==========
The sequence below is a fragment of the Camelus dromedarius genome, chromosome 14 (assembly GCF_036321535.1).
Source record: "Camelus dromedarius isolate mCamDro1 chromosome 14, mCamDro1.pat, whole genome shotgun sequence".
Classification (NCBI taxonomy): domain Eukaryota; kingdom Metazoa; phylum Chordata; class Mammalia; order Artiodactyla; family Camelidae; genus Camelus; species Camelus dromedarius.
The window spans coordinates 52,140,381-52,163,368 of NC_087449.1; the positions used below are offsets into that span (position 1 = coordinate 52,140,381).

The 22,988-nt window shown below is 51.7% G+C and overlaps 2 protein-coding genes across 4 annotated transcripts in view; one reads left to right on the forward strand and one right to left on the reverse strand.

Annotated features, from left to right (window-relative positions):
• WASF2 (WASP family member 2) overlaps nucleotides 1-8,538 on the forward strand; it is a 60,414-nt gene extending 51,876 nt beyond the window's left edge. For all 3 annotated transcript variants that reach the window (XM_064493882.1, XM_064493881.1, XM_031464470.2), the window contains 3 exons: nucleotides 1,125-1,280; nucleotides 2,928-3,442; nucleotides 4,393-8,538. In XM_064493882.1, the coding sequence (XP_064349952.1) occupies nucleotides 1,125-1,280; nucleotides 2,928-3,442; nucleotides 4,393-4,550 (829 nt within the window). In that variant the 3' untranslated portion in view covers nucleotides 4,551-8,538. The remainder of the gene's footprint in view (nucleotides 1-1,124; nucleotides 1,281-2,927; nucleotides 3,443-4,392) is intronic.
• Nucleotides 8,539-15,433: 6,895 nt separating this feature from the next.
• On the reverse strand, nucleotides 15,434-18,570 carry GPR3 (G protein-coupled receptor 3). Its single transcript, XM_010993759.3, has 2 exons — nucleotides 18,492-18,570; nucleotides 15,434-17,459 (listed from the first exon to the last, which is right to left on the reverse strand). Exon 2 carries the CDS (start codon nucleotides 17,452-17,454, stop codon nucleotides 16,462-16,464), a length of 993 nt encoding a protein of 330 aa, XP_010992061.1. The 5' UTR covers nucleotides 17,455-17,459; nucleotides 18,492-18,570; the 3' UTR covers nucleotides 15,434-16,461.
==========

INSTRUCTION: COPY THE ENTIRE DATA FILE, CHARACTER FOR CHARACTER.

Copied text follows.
The sequence below is a fragment of the Camelus dromedarius genome, chromosome 14 (assembly GCF_036321535.1).
Source record: "Camelus dromedarius isolate mCamDro1 chromosome 14, mCamDro1.pat, whole genome shotgun sequence".
Classification (NCBI taxonomy): domain Eukaryota; kingdom Metazoa; phylum Chordata; class Mammalia; order Artiodactyla; family Camelidae; genus Camelus; species Camelus dromedarius.
The window spans coordinates 52,140,381-52,163,368 of NC_087449.1; the positions used below are offsets into that span (position 1 = coordinate 52,140,381).

The 22,988-nt window shown below is 51.7% G+C and overlaps 2 protein-coding genes across 4 annotated transcripts in view; one reads left to right on the forward strand and one right to left on the reverse strand.

Annotated features, from left to right (window-relative positions):
• WASF2 (WASP family member 2) overlaps nucleotides 1-8,538 on the forward strand; it is a 60,414-nt gene extending 51,876 nt beyond the window's left edge. For all 3 annotated transcript variants that reach the window (XM_064493882.1, XM_064493881.1, XM_031464470.2), the window contains 3 exons: nucleotides 1,125-1,280; nucleotides 2,928-3,442; nucleotides 4,393-8,538. In XM_064493882.1, the coding sequence (XP_064349952.1) occupies nucleotides 1,125-1,280; nucleotides 2,928-3,442; nucleotides 4,393-4,550 (829 nt within the window). In that variant the 3' untranslated portion in view covers nucleotides 4,551-8,538. The remainder of the gene's footprint in view (nucleotides 1-1,124; nucleotides 1,281-2,927; nucleotides 3,443-4,392) is intronic.
• Nucleotides 8,539-15,433: 6,895 nt separating this feature from the next.
• On the reverse strand, nucleotides 15,434-18,570 carry GPR3 (G protein-coupled receptor 3). Its single transcript, XM_010993759.3, has 2 exons — nucleotides 18,492-18,570; nucleotides 15,434-17,459 (listed from the first exon to the last, which is right to left on the reverse strand). Exon 2 carries the CDS (start codon nucleotides 17,452-17,454, stop codon nucleotides 16,462-16,464), a length of 993 nt encoding a protein of 330 aa, XP_010992061.1. The 5' UTR covers nucleotides 17,455-17,459; nucleotides 18,492-18,570; the 3' UTR covers nucleotides 15,434-16,461.